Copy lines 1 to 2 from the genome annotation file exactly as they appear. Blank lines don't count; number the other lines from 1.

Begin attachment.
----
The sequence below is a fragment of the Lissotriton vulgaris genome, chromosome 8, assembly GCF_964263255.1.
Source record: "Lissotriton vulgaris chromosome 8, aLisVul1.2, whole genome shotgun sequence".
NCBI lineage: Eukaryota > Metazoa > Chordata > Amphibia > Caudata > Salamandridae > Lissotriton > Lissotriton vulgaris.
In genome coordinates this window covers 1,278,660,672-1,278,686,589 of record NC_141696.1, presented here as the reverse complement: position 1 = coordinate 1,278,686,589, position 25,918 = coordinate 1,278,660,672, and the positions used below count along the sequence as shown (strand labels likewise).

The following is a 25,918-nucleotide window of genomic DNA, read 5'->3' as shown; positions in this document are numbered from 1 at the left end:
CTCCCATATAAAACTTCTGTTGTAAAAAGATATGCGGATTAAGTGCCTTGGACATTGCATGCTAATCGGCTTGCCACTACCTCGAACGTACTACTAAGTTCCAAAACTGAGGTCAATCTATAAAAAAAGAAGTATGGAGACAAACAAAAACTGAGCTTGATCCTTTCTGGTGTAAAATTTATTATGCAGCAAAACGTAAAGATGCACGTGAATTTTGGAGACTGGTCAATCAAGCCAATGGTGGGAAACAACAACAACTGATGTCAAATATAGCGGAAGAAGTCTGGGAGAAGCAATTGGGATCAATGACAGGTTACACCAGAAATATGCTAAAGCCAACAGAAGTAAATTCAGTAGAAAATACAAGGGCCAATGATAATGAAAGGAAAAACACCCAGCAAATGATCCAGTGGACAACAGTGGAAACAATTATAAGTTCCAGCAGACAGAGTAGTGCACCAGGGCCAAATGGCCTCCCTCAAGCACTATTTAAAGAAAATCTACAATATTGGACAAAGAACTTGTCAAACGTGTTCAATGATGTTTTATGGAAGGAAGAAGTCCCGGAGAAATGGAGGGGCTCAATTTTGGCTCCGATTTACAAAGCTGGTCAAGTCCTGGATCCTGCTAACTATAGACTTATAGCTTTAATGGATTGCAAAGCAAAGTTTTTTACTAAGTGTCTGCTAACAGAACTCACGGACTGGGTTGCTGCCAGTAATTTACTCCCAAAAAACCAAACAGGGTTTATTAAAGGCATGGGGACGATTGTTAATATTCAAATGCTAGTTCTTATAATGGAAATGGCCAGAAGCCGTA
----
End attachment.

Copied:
The sequence below is a fragment of the Lissotriton vulgaris genome, chromosome 8, assembly GCF_964263255.1.
Source record: "Lissotriton vulgaris chromosome 8, aLisVul1.2, whole genome shotgun sequence".